The most basic scenario of quantum control involves the organized manipulation of pure dynamical states of the system by means of unitary transformations. Recently, Vilela Mendes and Man'ko have shown that the conditions for controllability on the state space become less restrictive if unitary control operations may be supplemented by projective measurement. The present work builds on this idea, introducing the additional element of indirect measurement to achieve a kind of remote control. The target system that is to be remotely controlled is first entangled with another identical system, called the control system. The control system is then subjected to unitary transformations plus projective measurement. As anticipated by Schrödinger, such control via entanglement is necessarily probabilistic in nature. On the other hand, under appropriate conditions the remote-control scenario offers the special advantages of robustness against decoherence and a greater repertoire of unitary transformations. Simulations carried out for a two-level system demonstrate that, with optimization of control parameters, a substantial gain in the population of reachable states can be realized.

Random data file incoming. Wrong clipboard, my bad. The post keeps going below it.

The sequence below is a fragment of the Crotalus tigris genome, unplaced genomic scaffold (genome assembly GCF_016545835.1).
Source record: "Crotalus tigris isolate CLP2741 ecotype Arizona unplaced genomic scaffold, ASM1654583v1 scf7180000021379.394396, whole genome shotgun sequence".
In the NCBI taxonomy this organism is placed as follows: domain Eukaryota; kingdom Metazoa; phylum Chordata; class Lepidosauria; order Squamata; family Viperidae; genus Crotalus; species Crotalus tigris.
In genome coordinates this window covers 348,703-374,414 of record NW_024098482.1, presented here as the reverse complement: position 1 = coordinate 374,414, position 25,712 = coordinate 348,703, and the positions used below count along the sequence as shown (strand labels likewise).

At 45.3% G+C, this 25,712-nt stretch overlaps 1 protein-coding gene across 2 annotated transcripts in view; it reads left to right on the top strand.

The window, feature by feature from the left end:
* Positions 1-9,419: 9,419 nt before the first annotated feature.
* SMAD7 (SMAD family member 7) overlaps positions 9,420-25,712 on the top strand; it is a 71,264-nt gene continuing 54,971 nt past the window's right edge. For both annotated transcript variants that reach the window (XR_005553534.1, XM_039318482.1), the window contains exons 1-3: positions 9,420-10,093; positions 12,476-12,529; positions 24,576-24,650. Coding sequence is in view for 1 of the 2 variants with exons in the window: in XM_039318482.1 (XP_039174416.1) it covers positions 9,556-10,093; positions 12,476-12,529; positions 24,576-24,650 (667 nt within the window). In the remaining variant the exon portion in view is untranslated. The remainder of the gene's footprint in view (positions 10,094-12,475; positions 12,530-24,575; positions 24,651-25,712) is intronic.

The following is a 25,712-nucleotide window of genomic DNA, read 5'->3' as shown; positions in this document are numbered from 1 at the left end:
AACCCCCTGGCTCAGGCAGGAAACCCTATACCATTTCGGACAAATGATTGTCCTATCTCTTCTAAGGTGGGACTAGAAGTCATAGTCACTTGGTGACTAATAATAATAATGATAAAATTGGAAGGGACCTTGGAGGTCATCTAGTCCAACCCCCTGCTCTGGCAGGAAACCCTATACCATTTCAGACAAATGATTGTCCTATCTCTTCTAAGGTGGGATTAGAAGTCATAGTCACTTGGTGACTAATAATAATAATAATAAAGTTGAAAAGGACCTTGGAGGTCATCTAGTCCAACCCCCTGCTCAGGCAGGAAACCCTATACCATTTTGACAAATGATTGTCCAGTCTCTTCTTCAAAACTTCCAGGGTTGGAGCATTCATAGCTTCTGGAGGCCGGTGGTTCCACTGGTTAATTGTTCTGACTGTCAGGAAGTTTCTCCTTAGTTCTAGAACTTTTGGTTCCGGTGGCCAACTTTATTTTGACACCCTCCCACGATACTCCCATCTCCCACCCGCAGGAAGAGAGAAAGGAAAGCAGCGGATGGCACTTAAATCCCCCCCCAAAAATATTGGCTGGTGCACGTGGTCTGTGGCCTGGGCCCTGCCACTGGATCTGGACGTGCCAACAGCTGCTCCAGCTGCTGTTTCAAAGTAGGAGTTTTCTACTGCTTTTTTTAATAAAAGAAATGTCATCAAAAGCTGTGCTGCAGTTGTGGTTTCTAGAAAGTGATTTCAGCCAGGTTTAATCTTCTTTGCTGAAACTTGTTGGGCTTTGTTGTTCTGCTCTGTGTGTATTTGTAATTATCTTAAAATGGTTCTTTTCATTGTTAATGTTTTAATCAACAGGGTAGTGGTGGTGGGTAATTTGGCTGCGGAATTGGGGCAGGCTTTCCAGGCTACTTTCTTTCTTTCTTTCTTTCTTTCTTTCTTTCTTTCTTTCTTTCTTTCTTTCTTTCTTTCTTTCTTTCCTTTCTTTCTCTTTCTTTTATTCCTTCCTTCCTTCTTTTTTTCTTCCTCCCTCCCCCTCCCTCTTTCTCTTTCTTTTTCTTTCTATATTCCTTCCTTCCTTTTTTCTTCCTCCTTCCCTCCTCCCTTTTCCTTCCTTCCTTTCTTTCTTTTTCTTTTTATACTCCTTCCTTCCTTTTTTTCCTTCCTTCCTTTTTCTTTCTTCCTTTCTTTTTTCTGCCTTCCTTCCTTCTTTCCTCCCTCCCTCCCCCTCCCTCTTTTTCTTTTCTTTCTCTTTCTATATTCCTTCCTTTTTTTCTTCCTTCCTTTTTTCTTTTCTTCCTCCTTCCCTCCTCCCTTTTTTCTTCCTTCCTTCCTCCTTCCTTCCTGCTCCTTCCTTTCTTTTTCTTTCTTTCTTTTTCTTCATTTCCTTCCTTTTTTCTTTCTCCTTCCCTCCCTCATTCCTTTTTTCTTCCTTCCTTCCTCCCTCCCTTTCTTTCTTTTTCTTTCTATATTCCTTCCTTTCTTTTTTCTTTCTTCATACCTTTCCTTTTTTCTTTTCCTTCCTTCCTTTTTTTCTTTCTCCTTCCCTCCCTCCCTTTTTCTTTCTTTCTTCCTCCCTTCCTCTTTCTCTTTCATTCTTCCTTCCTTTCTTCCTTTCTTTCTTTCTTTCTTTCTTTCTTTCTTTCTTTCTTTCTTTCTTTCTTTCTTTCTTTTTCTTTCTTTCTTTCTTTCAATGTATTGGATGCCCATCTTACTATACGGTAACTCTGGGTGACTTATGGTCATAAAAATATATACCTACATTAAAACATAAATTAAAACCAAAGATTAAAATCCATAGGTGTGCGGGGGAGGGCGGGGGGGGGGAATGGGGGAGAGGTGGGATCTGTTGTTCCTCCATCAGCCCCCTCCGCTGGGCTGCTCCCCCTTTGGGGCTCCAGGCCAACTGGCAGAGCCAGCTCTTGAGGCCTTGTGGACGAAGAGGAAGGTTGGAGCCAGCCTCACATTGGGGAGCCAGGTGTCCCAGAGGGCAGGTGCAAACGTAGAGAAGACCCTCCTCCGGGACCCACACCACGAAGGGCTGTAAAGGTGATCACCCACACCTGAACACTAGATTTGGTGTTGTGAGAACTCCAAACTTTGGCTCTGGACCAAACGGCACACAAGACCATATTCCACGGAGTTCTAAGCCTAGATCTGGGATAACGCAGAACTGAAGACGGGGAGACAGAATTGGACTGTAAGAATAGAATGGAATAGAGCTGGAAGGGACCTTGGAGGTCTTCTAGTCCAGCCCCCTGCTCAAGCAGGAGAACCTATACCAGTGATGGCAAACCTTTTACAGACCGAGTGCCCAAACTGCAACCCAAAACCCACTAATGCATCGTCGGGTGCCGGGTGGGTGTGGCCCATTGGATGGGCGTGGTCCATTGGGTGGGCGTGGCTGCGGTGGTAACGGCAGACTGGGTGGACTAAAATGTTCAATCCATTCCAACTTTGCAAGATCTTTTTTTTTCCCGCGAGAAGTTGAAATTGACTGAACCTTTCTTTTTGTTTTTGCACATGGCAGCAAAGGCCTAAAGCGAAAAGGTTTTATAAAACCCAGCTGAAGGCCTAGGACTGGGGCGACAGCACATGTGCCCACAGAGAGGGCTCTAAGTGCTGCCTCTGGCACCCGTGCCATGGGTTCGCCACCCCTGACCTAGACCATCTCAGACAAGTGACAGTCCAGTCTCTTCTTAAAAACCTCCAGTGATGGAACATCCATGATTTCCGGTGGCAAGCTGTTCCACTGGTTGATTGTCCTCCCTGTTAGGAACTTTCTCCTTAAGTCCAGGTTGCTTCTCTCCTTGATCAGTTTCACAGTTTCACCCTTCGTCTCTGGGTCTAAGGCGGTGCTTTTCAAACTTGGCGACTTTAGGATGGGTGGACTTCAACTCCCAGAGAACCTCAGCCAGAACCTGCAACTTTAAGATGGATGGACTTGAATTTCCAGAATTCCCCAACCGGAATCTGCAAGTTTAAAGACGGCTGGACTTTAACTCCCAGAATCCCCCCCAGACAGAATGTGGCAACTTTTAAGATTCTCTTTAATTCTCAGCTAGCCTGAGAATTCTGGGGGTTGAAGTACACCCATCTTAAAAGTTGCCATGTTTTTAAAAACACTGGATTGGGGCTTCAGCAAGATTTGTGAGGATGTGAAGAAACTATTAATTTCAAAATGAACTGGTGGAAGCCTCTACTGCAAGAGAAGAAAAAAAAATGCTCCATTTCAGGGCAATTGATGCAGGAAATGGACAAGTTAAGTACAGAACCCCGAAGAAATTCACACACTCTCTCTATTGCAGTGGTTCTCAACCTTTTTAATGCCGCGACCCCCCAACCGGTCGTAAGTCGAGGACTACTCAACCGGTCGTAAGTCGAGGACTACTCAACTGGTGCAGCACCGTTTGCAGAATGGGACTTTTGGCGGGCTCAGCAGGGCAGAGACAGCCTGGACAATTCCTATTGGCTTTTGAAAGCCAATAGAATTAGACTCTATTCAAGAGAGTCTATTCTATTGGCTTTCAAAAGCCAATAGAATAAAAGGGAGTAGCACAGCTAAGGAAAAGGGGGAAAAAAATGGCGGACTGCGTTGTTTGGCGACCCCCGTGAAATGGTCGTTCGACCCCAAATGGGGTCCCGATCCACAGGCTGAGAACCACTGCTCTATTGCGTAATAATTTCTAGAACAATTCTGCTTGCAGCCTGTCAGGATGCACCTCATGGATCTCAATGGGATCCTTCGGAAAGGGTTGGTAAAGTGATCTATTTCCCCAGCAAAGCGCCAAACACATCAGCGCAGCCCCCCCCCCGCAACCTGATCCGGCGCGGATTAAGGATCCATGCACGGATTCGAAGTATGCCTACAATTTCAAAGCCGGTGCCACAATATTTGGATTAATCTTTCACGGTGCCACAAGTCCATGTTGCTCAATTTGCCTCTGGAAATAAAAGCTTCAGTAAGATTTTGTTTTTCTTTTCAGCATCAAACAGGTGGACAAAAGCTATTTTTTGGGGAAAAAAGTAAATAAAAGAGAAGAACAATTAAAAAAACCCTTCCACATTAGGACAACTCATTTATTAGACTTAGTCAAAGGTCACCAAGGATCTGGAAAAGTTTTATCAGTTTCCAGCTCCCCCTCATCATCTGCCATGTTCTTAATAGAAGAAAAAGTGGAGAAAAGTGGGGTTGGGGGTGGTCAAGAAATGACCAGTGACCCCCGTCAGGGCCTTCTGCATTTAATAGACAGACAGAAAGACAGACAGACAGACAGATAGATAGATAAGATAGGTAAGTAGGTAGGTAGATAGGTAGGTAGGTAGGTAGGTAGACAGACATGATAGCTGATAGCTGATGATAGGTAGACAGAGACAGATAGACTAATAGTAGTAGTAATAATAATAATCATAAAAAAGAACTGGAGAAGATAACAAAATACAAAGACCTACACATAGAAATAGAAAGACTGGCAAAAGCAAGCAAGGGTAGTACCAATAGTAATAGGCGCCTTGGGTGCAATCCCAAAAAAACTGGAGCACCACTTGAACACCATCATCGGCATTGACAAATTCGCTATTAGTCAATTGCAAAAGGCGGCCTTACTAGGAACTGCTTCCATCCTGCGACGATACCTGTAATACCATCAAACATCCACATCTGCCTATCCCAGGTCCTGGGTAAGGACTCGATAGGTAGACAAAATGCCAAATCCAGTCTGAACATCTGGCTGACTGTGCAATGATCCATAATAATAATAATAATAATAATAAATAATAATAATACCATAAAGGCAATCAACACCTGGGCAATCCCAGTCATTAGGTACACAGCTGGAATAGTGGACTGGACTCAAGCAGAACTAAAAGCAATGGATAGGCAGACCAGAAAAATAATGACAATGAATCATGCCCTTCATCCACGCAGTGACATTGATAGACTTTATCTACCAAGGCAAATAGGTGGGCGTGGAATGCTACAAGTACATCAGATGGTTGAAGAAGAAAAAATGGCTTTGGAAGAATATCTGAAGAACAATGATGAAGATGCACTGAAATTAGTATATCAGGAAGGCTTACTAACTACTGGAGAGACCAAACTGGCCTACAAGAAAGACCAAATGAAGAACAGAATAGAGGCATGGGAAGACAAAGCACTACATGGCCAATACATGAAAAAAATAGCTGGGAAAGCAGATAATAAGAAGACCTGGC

|Journal||Physical Review A - Atomic, Molecular, and Optical Physics|
|Publication status||Published - Jan 1 2005|
ASJC Scopus subject areas
- Atomic and Molecular Physics, and Optics